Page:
The list of innovations in which technical progress supplanted workers (or farmers)is legion and part and parcel of the necessay and desirable process of social advancement.

    Putting aside the odious Ratner and his land/subsidy grab, modular home construction is cheap enough so that workers who erect a building can actually afford to live in it, rather than commute to work from eastern Long Island or Pennsylvania!

    Modular construction of homes on City-owned land, with revenue from taxes, not from borrowing, is the only way to address the housing shortgage.

    If only the NYC Housing Authority built modular.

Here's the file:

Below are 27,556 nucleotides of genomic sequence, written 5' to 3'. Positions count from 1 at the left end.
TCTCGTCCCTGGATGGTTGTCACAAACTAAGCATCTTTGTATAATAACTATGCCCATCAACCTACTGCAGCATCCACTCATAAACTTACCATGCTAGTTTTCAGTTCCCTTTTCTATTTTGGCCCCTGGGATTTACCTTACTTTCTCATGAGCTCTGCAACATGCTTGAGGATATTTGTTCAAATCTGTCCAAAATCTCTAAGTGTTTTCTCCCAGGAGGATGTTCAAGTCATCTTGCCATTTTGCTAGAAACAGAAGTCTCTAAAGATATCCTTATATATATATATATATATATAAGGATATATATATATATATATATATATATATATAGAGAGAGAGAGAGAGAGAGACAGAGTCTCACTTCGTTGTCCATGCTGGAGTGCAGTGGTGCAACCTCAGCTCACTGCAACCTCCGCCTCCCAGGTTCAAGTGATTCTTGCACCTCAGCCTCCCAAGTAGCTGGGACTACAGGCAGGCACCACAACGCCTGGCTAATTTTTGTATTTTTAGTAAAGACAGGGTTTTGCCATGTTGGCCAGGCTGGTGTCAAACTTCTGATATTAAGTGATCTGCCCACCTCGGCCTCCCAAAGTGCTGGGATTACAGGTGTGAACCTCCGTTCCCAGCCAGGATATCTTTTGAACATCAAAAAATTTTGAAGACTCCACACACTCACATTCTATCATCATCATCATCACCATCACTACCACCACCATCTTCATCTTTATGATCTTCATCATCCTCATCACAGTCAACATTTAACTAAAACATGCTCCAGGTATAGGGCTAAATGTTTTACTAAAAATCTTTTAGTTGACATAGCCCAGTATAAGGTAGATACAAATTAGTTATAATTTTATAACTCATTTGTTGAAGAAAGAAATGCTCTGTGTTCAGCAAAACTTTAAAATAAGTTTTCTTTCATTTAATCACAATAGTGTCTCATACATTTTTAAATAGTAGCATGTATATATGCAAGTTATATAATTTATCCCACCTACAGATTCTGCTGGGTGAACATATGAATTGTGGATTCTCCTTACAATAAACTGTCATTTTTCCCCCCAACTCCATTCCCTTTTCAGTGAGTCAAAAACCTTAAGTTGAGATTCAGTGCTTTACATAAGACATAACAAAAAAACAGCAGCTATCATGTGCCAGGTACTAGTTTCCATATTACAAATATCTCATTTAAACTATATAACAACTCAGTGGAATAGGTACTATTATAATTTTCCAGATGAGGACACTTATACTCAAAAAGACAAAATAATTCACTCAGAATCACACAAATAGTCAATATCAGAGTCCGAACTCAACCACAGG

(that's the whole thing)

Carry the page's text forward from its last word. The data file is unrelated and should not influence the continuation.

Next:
Attacking technical progress per se because it results in greater efficiencies is simply backwards.

    Modular housing was a major feature of the 1967 Montreal World's Fair (see Moshe Safdie, "Beyond Habitat", MIT Press, 1970) .

    The case of Ratner and AYP, who more and more clear-eyed people are loving to hate, should be separated from a critique of the modular construction process itself, and its clear benefits.

    If the Building Trades have a better idea for actually solving the housing crisis, as opposed to trying to solve their own personal financial crisis, I'm all ears.

    ReplyDelete
  2. Modular construction may have benefits, though it should be noted:
    --it's untested at the height proposed
    --it would require a significant revision of the economic returns projected for Atlantic Yards

    ReplyDelete